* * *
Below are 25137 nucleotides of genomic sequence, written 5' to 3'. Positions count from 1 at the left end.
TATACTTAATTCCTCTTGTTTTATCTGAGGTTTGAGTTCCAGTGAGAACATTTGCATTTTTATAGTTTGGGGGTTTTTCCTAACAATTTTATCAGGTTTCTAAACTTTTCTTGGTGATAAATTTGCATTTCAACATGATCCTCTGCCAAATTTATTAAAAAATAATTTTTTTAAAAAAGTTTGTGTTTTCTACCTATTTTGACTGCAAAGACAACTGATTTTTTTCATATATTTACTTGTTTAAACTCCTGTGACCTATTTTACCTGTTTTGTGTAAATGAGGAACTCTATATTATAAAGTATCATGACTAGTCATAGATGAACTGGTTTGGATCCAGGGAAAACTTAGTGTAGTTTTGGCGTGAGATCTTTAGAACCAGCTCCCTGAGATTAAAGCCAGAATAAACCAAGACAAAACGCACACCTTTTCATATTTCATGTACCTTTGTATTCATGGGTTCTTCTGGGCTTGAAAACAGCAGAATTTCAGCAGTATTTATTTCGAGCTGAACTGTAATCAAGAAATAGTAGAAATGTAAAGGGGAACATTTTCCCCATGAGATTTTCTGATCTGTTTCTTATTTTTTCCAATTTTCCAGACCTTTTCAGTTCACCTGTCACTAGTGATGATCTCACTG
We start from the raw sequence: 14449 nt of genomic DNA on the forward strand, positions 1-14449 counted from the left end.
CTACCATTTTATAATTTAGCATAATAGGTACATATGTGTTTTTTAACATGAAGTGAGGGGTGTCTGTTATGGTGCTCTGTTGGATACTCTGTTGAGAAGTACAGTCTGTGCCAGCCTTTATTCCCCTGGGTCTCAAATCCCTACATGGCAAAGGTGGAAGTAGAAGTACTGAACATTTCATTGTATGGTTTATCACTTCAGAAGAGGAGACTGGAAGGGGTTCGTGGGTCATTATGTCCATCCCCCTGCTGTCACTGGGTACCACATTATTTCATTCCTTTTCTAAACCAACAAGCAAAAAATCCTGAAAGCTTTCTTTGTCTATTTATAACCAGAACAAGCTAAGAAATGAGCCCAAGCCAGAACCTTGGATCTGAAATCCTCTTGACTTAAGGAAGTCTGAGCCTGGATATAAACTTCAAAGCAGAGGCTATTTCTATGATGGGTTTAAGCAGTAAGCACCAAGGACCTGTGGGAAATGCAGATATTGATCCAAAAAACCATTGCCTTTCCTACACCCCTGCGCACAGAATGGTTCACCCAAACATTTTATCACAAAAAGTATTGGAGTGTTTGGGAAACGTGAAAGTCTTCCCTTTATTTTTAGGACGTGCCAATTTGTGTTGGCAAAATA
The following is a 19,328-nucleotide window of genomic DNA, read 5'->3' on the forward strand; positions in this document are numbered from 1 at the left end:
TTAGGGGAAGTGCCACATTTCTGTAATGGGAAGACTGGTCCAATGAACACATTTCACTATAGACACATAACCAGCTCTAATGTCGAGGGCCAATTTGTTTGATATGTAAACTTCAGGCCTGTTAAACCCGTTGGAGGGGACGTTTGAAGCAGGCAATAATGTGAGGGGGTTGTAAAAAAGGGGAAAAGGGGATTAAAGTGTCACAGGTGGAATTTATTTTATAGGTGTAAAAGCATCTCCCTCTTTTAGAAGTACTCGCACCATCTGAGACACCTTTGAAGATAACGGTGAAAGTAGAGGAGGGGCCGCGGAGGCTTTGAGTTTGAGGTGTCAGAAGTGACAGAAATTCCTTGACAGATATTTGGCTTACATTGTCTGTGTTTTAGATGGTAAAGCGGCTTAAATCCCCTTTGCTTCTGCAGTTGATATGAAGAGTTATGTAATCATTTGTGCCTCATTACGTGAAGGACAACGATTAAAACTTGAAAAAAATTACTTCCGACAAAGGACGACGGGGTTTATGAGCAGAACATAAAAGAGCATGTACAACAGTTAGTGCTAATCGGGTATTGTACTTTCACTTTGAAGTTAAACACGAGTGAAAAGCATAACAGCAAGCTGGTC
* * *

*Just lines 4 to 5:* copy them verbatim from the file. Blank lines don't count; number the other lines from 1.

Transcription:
CTACCATTTTATAATTTAGCATAATAGGTACATATGTGTTTTTTAACATGAAGTGAGGGGTGTCTGTTATGGTGCTCTGTTGGATACTCTGTTGAGAAGTACAGTCTGTGCCAGCCTTTATTCCCCTGGGTCTCAAATCCCTACATGGCAAAGGTGGAAGTAGAAGTACTGAACATTTCATTGTATGGTTTATCACTTCAGAAGAGGAGACTGGAAGGGGTTCGTGGGTCATTATGTCCATCCCCCTGCTGTCACTGGGTACCACATTATTTCATTCCTTTTCTAAACCAACAAGCAAAAAATCCTGAAAGCTTTCTTTGTCTATTTATAACCAGAACAAGCTAAGAAATGAGCCCAAGCCAGAACCTTGGATCTGAAATCCTCTTGACTTAAGGAAGTCTGAGCCTGGATATAAACTTCAAAGCAGAGGCTATTTCTATGATGGGTTTAAGCAGTAAGCACCAAGGACCTGTGGGAAATGCAGATATTGATCCAAAAAACCATTGCCTTTCCTACACCCCTGCGCACAGAATGGTTCACCCAAACATTTTATCACAAAAAGTATTGGAGTGTTTGGGAAACGTGAAAGTCTTCCCTTTATTTTTAGGACGTGCCAATTTGTGTTGGCAAAATA
The following is a 19,328-nucleotide window of genomic DNA, read 5'->3' on the forward strand; positions in this document are numbered from 1 at the left end: